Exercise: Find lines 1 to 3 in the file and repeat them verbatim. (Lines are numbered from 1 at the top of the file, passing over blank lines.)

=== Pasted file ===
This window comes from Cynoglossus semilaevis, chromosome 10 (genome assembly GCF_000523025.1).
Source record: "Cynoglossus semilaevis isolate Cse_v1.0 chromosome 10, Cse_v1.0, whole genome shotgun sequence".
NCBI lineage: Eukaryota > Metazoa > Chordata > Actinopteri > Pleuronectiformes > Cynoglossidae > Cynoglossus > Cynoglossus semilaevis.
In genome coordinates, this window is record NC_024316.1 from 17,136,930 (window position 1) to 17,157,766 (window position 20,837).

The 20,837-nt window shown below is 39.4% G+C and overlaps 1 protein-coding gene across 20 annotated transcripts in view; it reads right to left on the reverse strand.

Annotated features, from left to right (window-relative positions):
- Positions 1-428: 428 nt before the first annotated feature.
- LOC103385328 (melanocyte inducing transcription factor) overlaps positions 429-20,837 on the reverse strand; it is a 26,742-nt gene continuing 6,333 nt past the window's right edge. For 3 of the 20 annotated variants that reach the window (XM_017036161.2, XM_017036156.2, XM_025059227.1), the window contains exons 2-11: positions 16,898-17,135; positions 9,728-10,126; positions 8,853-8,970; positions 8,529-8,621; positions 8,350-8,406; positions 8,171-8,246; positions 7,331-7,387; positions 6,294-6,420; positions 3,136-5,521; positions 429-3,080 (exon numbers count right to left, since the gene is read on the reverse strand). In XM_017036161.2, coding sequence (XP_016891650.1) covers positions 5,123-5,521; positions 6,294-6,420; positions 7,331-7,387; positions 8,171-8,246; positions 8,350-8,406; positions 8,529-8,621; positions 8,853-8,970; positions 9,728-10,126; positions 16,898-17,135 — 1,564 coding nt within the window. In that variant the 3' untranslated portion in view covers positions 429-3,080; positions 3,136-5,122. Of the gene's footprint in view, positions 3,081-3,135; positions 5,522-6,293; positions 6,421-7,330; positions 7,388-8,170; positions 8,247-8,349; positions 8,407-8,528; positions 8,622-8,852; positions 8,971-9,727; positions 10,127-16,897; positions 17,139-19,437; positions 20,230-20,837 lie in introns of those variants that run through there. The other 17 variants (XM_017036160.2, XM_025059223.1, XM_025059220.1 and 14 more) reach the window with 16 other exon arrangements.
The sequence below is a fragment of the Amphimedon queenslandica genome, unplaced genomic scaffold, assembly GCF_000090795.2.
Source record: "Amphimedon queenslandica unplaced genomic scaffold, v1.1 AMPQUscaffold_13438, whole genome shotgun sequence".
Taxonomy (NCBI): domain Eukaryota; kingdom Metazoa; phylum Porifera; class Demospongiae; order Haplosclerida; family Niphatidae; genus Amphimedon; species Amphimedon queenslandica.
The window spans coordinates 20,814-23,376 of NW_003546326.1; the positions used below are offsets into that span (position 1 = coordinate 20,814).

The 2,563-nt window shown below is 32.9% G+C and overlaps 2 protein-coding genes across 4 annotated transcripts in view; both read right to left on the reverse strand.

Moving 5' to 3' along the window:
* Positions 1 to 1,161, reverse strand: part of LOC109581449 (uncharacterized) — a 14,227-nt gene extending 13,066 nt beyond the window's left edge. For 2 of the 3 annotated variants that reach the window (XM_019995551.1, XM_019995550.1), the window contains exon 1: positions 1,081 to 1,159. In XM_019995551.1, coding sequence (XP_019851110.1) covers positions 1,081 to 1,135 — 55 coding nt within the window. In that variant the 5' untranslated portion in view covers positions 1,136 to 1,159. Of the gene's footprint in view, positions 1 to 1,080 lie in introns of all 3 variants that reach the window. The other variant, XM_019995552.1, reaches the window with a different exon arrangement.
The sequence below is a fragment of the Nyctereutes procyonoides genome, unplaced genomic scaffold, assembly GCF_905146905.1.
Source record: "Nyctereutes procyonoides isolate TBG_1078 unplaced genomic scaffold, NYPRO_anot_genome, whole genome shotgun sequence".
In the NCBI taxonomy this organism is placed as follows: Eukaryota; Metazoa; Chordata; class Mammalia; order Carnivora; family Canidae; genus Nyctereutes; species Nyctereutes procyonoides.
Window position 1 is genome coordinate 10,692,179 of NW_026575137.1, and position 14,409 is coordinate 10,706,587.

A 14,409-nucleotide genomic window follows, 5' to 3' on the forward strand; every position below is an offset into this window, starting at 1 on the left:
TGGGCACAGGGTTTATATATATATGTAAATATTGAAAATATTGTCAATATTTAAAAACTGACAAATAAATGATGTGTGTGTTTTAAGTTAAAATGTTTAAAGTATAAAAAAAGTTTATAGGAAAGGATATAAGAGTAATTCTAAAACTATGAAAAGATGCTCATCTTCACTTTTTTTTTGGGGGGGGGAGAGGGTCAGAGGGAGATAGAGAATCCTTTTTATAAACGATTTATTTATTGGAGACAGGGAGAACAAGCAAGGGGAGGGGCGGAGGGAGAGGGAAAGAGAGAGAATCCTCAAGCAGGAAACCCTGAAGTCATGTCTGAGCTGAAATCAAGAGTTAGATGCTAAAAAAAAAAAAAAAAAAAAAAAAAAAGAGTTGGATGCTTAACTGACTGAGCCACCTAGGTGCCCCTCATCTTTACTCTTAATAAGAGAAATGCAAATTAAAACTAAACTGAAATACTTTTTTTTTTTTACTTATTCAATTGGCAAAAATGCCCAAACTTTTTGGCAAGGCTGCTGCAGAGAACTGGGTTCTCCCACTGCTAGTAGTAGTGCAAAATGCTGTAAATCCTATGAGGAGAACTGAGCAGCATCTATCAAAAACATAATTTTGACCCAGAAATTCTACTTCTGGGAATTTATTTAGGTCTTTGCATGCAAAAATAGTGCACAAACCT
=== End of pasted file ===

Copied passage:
This window comes from Cynoglossus semilaevis, chromosome 10 (genome assembly GCF_000523025.1).
Source record: "Cynoglossus semilaevis isolate Cse_v1.0 chromosome 10, Cse_v1.0, whole genome shotgun sequence".
NCBI lineage: Eukaryota > Metazoa > Chordata > Actinopteri > Pleuronectiformes > Cynoglossidae > Cynoglossus > Cynoglossus semilaevis.